To support discovery of knowledge by promoting women in science, starting with Latina STEM scholars and expanding to all underrepresented groups in STEM, through building an inclusive environment that is diversity-driven, mentorship-grounded, and career-success focused. CAMPOS builds on the campus commitment to diversity and inclusion, spearheaded by the new Associate Vice Chancellor for Academic Diversity and the Office of Institutional Diversity.
To facilitate the creation of a ”Blueprint for Action” in each of the UC Davis STEM Schools and Colleges that will sustain institutional transformation through changes in policy and best practices that support women and other underrepresented groups in science. Best practices will be informed by the work of UC Davis ADVANCE CAMPOS and Social Science Research Initiatives on understanding the experiences of Latinas in STEM.
To help build and support a diverse STEM UC Davis research community that reflects the changing demography of the United States and Global Community.
To establish community, public, private, government partnerships to permanently sustain CAMPOS.
CAMPOS Faculty Scholars are exceptional scientists in a STEM discipline. They are selected for their transformative thinking, unique perspectives, interdisciplinary approaches, and leadership potential to impact their STEM discipline in profound and enduring ways. Their discoveries, innovations, and technological breakthroughs will contribute to the public good, locally, nationally, and globally. A CAMPOS Faculty Scholar is a role model for future scientists and scholars who share their vision of diversity and inclusion, as key components of the Academy in the 21st Century.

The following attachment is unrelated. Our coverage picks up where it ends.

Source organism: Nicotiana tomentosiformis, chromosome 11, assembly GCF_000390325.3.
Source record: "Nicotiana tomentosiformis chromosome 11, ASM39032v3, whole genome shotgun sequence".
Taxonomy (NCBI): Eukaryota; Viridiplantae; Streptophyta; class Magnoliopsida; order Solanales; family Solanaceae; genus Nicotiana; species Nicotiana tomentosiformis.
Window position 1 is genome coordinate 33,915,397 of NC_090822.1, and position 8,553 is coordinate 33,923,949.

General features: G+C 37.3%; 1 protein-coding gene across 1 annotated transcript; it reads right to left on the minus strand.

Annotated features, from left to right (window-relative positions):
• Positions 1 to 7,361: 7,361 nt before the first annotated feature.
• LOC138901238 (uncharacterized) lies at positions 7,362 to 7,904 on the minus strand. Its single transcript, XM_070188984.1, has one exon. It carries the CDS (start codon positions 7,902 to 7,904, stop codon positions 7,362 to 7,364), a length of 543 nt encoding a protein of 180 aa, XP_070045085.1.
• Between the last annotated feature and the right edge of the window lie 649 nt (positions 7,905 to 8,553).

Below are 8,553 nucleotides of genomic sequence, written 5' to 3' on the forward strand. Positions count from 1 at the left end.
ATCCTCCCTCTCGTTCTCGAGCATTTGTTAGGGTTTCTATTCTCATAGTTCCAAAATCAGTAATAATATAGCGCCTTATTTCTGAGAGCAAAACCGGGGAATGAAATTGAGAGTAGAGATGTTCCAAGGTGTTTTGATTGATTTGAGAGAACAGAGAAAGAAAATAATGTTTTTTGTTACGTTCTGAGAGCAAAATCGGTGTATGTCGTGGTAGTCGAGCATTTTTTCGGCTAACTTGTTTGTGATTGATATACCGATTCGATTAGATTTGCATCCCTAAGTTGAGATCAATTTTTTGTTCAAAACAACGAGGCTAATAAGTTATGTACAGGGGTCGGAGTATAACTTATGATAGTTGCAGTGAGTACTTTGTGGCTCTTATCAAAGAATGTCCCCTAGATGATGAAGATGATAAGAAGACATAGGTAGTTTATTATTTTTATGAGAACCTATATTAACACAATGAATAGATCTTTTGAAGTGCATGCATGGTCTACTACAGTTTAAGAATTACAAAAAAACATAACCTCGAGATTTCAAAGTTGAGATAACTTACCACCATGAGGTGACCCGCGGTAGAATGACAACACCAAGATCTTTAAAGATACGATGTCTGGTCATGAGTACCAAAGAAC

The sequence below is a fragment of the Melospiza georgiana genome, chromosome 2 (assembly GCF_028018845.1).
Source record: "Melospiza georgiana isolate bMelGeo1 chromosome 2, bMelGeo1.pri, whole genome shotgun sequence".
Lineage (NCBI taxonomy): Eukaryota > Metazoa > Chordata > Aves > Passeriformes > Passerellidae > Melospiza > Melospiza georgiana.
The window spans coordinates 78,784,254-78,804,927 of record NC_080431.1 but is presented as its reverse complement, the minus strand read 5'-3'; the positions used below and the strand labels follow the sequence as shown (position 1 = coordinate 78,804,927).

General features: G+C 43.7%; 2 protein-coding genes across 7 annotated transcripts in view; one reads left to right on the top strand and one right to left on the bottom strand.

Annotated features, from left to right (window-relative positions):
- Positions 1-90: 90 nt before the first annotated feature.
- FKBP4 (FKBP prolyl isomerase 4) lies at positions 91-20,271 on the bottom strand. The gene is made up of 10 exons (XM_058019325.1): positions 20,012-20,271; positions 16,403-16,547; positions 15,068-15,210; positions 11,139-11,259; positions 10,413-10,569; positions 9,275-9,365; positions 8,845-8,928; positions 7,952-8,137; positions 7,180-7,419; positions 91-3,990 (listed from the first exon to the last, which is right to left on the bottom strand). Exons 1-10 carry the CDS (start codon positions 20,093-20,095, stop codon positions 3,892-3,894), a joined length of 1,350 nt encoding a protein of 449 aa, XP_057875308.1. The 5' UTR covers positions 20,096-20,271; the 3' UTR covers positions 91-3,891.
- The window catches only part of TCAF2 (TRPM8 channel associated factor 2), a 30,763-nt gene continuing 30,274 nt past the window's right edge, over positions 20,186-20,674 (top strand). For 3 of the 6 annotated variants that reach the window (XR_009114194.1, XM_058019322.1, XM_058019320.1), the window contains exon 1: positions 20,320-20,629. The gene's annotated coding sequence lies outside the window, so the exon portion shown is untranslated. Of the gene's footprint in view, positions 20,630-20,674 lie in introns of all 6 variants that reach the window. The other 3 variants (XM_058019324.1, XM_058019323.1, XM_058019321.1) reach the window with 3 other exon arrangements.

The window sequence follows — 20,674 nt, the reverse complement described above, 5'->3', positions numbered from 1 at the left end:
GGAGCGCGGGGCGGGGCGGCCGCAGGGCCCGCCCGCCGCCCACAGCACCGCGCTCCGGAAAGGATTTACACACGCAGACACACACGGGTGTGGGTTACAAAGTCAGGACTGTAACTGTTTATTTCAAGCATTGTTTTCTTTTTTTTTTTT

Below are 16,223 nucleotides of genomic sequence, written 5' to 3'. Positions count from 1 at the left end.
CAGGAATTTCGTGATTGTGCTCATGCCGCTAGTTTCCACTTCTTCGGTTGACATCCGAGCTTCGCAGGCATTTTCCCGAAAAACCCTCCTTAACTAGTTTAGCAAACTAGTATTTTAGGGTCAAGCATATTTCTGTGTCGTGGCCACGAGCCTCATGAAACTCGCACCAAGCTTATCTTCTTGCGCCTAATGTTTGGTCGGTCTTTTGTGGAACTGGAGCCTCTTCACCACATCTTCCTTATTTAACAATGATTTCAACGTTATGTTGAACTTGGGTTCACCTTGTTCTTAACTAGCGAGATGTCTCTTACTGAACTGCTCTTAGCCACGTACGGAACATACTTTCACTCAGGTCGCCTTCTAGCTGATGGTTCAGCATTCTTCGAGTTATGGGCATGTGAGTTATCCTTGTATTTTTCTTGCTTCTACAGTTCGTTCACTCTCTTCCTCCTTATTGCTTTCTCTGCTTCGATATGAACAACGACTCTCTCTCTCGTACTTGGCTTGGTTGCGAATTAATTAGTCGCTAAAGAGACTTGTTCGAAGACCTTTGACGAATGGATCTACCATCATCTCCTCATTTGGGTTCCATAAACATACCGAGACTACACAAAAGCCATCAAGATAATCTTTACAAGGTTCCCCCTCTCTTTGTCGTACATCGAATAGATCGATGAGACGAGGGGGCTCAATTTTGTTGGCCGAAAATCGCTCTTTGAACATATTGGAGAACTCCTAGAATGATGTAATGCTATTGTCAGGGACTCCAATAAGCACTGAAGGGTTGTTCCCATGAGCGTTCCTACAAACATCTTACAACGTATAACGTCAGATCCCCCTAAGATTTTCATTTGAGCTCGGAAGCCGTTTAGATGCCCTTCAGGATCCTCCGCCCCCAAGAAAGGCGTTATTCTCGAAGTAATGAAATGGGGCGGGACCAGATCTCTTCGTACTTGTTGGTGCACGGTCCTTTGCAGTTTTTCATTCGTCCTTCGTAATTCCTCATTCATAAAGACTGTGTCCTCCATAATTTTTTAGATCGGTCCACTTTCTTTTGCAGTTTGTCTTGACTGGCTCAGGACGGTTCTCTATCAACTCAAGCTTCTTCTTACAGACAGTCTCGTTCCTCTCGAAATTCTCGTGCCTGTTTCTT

The CAMPOS Faculty Affiliates Program provides an opportunity for UC Davis faculty to engage with CAMPOS Faculty Scholars in efforts to build diversity within the academic STEM* disciplines and to enhance our campus’s academic engagement with underserved communities.
CAMPOS Faculty Scholar, Rebecca Calisi-Rodriguez, was featured in the news recently for her ground-breaking research on using pigeons to monitor possible dangers to our health in the environment! Check it out:
The National Science Foundation began supporting ADVANCE initiatives in 2001, and has awarded over $130M in funding for a variety of programs. The most significant efforts seek to create permanent institutional transformation.
Professional disciplinary groups allow members to meet, engage, and share knowledge. This effort is particularly important to foster supportive, collaborative networks among scientists from under-represented groups.
We have compiled multiple publicly available databases of the published research related to NSF ADVANCE program efforts to increase diversity in STEM education and the STEM labor force. These include the literature on implicit bias, mentorship and other topics.
Balance is real challenge facing many faculty, particularly women with children. The perception (and reality) of the inflexibility and rigor of an academic career is one cause for the lack of diversity in STEM disciplines.